As if my terrible Thomas Cromwell crush after reading Wolf Hall and Bring Up the Bodies (which I finished rereading last night and can confirm is still very much one of the greatest books that I have ever read) wasn’t already bad enough, it seems to have increased ten fold lately thanks to the BBC version of the novels, which ends this week (woe and lamenting), in which Cromwell is played with superlative skill and panache by Mark Rylance. I really wasn’t sure about Rylance at first as he seemed to me to be lacking Cromwell’s trade mark bulk and murderous visage, but I’ve fallen head over heels for him since then and can’t imagine anyone else in the role any more. More on all of that later this week though when Wolf Hall ends and I return with my concluding thoughts on the series (spoiler – it’s probably the best thing that I have ever seen on television, EVER).
Today, though, I am going to talk about Tracy Borman’s superb Thomas Cromwell: The Untold Story of Henry VIII’s Most Faithful Servant, which offers an excellent counterpoint to Mantel’s groundbreaking novels. Even at the very height of Tudor Fever a few years ago, I don’t think many people would have wanted to tackle a book about Henry’s reputedly villainous right hand man, preferring instead flimsy books about his wives, mistresses and other more glamorous figures of that glittering, bloody age. The fact that Tudor Fever has also made a heroine for our times of Anne Boleyn (thanks to Natalie Dormer’s superb turn in The Tudors no doubt), has also counted against Cromwell in the eyes of many, thanks to his being seen as her Machiavellian, scheming nemesis who worked his dark arts behind the scenes and exploited idle court tittle tattle in order to bring her down. This is a shame as Cromwell, as Tracy Borman’s book vividly illustrates, is worth much more attention than he gets and, furthermore, more than holds his own against any of the more alluringly charismatic figures of his age. Yes, even Anne Boleyn, although of course that he was ultimately able to hold his own against her really does go without saying, although the struggle between them is reminiscent of that between Robespierre and Danton, which is also so memorable portrayed by Mantel in her magnificent A Place of Greater Safety (there are in fact many parallels between Wolf Hall and A Place of Greater Safety, not least how similar their central characters, Cromwell and Danton are). And there too, the apparent victor will shortly afterwards follow the other to the scaffold.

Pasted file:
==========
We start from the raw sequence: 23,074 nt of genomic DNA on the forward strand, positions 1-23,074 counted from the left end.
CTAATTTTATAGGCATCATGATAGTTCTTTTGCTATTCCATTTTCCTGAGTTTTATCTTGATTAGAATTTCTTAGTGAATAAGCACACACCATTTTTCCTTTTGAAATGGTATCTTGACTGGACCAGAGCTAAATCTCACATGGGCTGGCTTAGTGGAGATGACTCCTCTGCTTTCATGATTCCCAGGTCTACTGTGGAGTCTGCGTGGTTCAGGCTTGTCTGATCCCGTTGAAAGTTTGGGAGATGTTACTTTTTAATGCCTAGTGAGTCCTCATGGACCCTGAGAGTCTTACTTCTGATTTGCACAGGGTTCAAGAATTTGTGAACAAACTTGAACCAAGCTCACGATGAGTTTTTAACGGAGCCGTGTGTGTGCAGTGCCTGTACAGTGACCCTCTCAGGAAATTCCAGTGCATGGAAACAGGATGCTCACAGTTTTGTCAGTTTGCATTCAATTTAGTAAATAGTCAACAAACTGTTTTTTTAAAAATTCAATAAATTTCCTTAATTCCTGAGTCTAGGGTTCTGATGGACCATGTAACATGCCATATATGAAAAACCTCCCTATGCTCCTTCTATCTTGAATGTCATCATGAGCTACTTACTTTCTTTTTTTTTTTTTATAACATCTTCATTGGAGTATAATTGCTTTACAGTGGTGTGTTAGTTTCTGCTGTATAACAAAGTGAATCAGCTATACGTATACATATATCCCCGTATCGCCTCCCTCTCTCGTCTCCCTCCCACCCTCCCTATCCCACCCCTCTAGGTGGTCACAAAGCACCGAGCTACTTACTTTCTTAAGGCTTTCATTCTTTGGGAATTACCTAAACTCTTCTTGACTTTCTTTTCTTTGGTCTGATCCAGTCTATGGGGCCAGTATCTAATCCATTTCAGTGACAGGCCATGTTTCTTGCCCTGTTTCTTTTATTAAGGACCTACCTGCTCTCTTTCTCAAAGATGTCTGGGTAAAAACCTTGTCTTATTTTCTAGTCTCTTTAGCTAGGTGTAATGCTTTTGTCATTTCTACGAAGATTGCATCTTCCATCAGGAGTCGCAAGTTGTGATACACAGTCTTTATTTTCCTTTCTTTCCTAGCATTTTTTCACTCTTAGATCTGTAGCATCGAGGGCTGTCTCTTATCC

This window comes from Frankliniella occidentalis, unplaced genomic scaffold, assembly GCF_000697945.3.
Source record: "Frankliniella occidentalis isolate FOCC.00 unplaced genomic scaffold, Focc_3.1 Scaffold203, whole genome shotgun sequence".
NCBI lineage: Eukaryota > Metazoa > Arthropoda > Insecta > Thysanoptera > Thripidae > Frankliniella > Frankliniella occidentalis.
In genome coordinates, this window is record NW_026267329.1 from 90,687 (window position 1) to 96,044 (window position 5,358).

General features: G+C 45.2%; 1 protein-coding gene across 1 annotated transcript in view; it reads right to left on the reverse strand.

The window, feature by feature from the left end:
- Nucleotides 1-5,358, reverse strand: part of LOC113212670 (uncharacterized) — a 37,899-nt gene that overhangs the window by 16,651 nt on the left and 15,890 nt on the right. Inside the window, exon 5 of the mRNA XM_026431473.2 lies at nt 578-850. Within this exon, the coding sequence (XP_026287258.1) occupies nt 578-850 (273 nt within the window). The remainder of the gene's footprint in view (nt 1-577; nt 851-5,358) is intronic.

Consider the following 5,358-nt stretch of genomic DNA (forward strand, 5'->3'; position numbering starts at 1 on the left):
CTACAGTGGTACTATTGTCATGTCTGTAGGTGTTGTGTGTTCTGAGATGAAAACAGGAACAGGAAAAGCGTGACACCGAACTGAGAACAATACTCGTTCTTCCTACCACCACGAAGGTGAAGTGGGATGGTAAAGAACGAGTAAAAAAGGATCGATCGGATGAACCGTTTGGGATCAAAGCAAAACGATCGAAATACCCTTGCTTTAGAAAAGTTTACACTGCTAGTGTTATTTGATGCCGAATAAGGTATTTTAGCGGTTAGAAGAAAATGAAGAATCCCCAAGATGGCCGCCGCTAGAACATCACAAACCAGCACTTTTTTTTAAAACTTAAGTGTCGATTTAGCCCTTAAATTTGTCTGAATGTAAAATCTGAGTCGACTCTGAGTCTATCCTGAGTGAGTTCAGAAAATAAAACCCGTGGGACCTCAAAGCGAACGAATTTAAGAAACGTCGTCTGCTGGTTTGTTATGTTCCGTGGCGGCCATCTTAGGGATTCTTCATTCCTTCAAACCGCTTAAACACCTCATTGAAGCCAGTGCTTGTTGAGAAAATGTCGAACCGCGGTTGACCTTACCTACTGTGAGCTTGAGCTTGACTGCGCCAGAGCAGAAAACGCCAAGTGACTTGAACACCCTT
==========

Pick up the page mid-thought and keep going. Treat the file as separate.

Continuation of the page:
Thomas Cromwell, Earl of Essex, after Hans Holbein, early 17th century copy of the c1532 original. Photo: National Portrait Gallery, London.
I had the pleasure of meeting Tracy at a recent press event at Hampton Court Palace and was pleased to discover that not only does she share my love of The Tudors (we agreed that the mesmerising can’t-take-your-eyes-off-him athleticism of Rhys Meyers really captured the essence of the young Henry and that for all the complaints about over the top playing fast and loose with the facts, it’s actually amazing how much BORING Tudor admin stuff is crammed in too – a bit like the trade agreements bits of the Star Wars films, yawn), but she’s also another admirer of Thomas Cromwell. Even before I read Wolf Hall, I had my suspicions that the traditional depiction of Cromwell, the black clad, oily lawyer, wasn’t quite accurate thanks to picking up on his close relationship with his son, his bustling household (history books seemed full of references to people who had been trained up by him, suggesting a man who took a great interest in the prospects and education of the young) and those letters of appeal from various court ladies, such as the beleaguered Mary and Jane Boleyn. Would they have approached him in such a candid and heartfelt way if he was really the black hearted killer of Queens and arch schemer of popular imagining? I didn’t think so.
It’s not all rose petals and love poems though, of course it’s not. This was the Tudor age after all and, like Friday night at your local nightclub, I don’t think many people come out of it looking all that good. Mantel’s prose lures you along Cromwell’s path with crumbs of his philanthropy, warm good nature, wit and kindness until you find yourself excusing his schemings as all fair in the game of (Tudor) thrones because, after all, as the wraith of Wolsey keeps reminding him in his dreams: ‘I didn’t get the king a new wife. And now I’m dead.’ Tracy Borman, however, takes a much more strident approach to Cromwell’s failings as after all, you can’t really get around the fact that he was instrumental in the downfall and executions of rather a lot of people and Tracy Borman, although she is obviously as much of a Cromwell fan as any of us, to her credit, doesn’t shirk from this fact but instead presents the reasons WHY Cromwell acted as he did, especially in 1536. The crux being that Cromwell, unlike a lot of people from his period was able to learn from the mistakes of others – he’d seen first hand what happened to people who failed Henry or, worse, opposed his will, and was determined not to go the same way.